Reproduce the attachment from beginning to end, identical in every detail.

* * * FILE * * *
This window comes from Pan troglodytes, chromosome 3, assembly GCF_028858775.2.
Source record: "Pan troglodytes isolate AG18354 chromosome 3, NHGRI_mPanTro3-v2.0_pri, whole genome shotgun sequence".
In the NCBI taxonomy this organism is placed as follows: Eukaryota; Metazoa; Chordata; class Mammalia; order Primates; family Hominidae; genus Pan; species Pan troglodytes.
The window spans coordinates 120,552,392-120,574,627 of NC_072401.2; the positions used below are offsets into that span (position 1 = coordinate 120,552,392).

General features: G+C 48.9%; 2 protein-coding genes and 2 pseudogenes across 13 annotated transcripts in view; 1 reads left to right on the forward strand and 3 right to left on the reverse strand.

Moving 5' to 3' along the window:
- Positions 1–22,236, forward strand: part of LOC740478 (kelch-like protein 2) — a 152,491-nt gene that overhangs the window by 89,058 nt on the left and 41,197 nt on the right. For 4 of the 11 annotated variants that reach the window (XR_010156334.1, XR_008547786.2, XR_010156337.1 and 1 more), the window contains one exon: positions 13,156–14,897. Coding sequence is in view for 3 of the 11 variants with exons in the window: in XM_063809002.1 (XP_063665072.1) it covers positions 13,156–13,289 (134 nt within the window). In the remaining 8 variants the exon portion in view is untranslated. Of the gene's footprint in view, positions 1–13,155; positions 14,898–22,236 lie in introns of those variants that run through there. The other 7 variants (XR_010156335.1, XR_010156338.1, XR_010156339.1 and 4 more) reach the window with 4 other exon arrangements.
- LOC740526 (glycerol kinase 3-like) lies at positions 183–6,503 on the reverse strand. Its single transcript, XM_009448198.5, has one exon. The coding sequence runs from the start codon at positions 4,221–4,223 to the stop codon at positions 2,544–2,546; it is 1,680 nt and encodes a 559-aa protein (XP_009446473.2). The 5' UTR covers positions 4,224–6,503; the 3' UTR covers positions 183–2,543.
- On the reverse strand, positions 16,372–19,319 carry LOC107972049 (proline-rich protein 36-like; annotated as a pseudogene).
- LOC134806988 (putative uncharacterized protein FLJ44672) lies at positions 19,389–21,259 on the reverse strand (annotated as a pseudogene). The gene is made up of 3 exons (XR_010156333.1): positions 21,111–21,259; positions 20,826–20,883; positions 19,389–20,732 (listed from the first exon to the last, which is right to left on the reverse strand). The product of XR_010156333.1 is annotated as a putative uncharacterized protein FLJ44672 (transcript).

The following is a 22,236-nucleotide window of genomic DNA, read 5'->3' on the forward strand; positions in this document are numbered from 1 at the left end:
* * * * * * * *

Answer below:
This window comes from Pan troglodytes, chromosome 3, assembly GCF_028858775.2.
Source record: "Pan troglodytes isolate AG18354 chromosome 3, NHGRI_mPanTro3-v2.0_pri, whole genome shotgun sequence".
In the NCBI taxonomy this organism is placed as follows: Eukaryota; Metazoa; Chordata; class Mammalia; order Primates; family Hominidae; genus Pan; species Pan troglodytes.
The window spans coordinates 120,552,392-120,574,627 of NC_072401.2; the positions used below are offsets into that span (position 1 = coordinate 120,552,392).

General features: G+C 48.9%; 2 protein-coding genes and 2 pseudogenes across 13 annotated transcripts in view; 1 reads left to right on the forward strand and 3 right to left on the reverse strand.

Moving 5' to 3' along the window:
- Positions 1–22,236, forward strand: part of LOC740478 (kelch-like protein 2) — a 152,491-nt gene that overhangs the window by 89,058 nt on the left and 41,197 nt on the right. For 4 of the 11 annotated variants that reach the window (XR_010156334.1, XR_008547786.2, XR_010156337.1 and 1 more), the window contains one exon: positions 13,156–14,897. Coding sequence is in view for 3 of the 11 variants with exons in the window: in XM_063809002.1 (XP_063665072.1) it covers positions 13,156–13,289 (134 nt within the window). In the remaining 8 variants the exon portion in view is untranslated. Of the gene's footprint in view, positions 1–13,155; positions 14,898–22,236 lie in introns of those variants that run through there. The other 7 variants (XR_010156335.1, XR_010156338.1, XR_010156339.1 and 4 more) reach the window with 4 other exon arrangements.
- LOC740526 (glycerol kinase 3-like) lies at positions 183–6,503 on the reverse strand. Its single transcript, XM_009448198.5, has one exon. The coding sequence runs from the start codon at positions 4,221–4,223 to the stop codon at positions 2,544–2,546; it is 1,680 nt and encodes a 559-aa protein (XP_009446473.2). The 5' UTR covers positions 4,224–6,503; the 3' UTR covers positions 183–2,543.
- On the reverse strand, positions 16,372–19,319 carry LOC107972049 (proline-rich protein 36-like; annotated as a pseudogene).
- LOC134806988 (putative uncharacterized protein FLJ44672) lies at positions 19,389–21,259 on the reverse strand (annotated as a pseudogene). The gene is made up of 3 exons (XR_010156333.1): positions 21,111–21,259; positions 20,826–20,883; positions 19,389–20,732 (listed from the first exon to the last, which is right to left on the reverse strand). The product of XR_010156333.1 is annotated as a putative uncharacterized protein FLJ44672 (transcript).

The following is a 22,236-nucleotide window of genomic DNA, read 5'->3' on the forward strand; positions in this document are numbered from 1 at the left end: